My first year at Beeston was relatively incident-free. I remained well-behaved and industrious enough to avoid any sort of scrutiny from the staff, and my initial reservedness was soon scuffed away, allowing me to establish a considerable circle of friends.

There was Joseph, of course, the young master of poetic literature, and then his bunk-mate, Ajak Chol, a dark-skinned hautboist from Mauritius who would serenade us with complicated oboe solos until someone mustered the decency to kick him in the ribs and tell him to fuck off. Making up the fourth of my tightest ensemble was a chap we called Whippet; a pastless fellow who chased the opposite gender with all the endeavour of a racing dog to a fake rabbit, and with the same success rate. 

Together, we labelled ourselves the Ramblers, and would stroll together in our twenty-minute ‘free-period’ between evening meal-time and our daily Morris Dancing lesson. 

One week we conspired to escape. Ajak had been silently tunnelling a way out of the orphanage compound at night, covering his work with a sultry four-by-four poster of Clementine Churchill so that the bikies wouldn’t notice. We planned our run for freedom during the night of the famous Nottingham Folk Festival, timing our footsteps with the clacking of sticks and the ringing of bells. Ajak was first to crawl through his hole and, once we discovered his excavational efforts redundant having being dug through to an adjoining dorm, we spun-kick the door until it was opened by an inquisitive ordley, who we overwhelmed with slaps to the head and additional spin-kicks to the groin. In a glorious tide of adrenaline, we stole the keys to the guard’s ‘hog’ and climbed the outside fence to freedom, racing off in the night against the waning drone of a shrill cantata of melodeons and accordions and totalitarian rhetoric.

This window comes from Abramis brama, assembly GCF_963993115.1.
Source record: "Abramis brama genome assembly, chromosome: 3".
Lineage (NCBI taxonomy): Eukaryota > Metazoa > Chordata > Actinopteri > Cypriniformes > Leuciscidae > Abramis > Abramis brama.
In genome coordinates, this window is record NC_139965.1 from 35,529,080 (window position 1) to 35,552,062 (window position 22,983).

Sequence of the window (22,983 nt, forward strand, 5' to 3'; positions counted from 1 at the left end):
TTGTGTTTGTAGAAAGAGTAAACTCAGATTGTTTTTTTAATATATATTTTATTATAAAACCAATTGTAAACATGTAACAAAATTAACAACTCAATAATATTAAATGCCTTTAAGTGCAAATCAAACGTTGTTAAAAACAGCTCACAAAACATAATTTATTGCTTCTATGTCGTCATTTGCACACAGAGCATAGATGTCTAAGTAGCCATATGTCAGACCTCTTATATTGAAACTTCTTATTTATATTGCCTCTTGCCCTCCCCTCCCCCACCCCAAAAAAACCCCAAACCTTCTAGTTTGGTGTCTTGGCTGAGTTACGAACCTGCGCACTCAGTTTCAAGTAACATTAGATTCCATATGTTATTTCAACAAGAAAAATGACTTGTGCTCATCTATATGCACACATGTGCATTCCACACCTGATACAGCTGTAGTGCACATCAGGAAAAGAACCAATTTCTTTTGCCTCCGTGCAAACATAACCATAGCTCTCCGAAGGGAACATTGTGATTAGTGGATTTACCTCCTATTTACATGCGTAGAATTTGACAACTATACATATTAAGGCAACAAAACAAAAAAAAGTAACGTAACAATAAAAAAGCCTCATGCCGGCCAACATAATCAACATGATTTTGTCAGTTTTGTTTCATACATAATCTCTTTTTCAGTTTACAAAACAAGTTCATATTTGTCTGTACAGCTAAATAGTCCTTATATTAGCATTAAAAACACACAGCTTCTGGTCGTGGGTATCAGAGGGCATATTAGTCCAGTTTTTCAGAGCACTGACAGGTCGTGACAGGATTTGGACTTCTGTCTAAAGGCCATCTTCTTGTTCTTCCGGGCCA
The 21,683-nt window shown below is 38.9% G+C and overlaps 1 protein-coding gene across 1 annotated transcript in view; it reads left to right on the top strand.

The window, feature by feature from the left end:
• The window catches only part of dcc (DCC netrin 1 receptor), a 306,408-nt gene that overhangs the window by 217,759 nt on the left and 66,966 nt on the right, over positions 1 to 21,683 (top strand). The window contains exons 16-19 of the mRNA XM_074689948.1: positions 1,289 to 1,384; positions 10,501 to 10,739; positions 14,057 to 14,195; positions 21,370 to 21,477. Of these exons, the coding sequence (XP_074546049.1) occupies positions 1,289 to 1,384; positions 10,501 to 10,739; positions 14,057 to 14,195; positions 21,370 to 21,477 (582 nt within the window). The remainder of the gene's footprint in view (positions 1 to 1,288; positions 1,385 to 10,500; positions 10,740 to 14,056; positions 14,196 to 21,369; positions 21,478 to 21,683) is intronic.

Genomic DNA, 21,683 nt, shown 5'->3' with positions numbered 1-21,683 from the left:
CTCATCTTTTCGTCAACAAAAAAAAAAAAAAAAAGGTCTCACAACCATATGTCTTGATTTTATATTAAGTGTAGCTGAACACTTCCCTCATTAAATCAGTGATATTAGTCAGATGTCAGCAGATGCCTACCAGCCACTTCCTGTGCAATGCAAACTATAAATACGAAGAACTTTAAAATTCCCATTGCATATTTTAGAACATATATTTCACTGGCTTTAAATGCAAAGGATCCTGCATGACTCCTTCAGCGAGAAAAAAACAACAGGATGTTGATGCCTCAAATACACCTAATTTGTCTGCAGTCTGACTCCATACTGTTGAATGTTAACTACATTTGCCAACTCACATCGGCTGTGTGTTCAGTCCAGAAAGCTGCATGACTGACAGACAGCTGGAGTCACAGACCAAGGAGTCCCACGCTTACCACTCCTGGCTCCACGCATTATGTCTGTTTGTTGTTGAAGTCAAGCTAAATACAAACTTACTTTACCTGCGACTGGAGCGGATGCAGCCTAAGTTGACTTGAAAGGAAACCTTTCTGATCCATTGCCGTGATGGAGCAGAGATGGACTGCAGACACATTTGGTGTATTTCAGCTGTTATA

Following our ascension to freedom, we fared poorly. Our food reserves dried out by the following Monday and we quickly became cannibalistic and ate Whippet for a late night pudding. Ajak appeared disgusted by our inhumanity until he tasted a piece of the boy’s poached thigh lightly brushed in a brilliantly-sweet dark chocolate fudge sauce. Subsequently, he became enamoured with the taste of human flesh and departed our company to pursue a career in oncology. That left just Joseph and I, huddled against each other in the dark and wintry Nottinghamshire nights, cast away by society in a Godless existence, perched shivering within our makeshift encampment in the corner of a Salvation Army soup kitchen with irritatingly long queues. 

After a week, Joseph became fevered and ghostly-white. His trembling became not-that of the cold, but of the frenzied symptoms of a kind of chemical affliction. His sleep became filled with ghoulish moanings and twistings and turnings, and each night would a haze of his cold sweat dampen the canvas of our quarters. I would later learn that the bikies had been lacing our mac & cheese dinners with opium – all part of a dastardly plan to numb our memories, affect our artistic interpretations and sell watercolours and pop lyrics to a black-market of slave art –  and that this sickness was withdrawal, but at the time succeeding our liberty, I took these convulsions to indicate Joseph’s imminent death.

When I abandoned Joseph’s frailty just five days from our escape and helplessly returned to the only refuge I knew, Beeston’s haunting arches glared over me as a soulless eclipse. I trudged through its steel gates and dragged myself to the tattooed feet of Spider, who was still ‘coming down’ from something he’d ingested at the festival. He spared me his whip and instead gathered the more effete Sopranos from the gang’s ranks, and as one they struck me with something more bracing than a mere chain.

“Your father is up for parole,” they sung, over and over again, in an off-pitch, screeching falsetto for roughly an hour.

I was aghast. Could it be happening? Could I finally be free? I closed my eyes and willed myself away from the horrendous noise and dreamed of my father.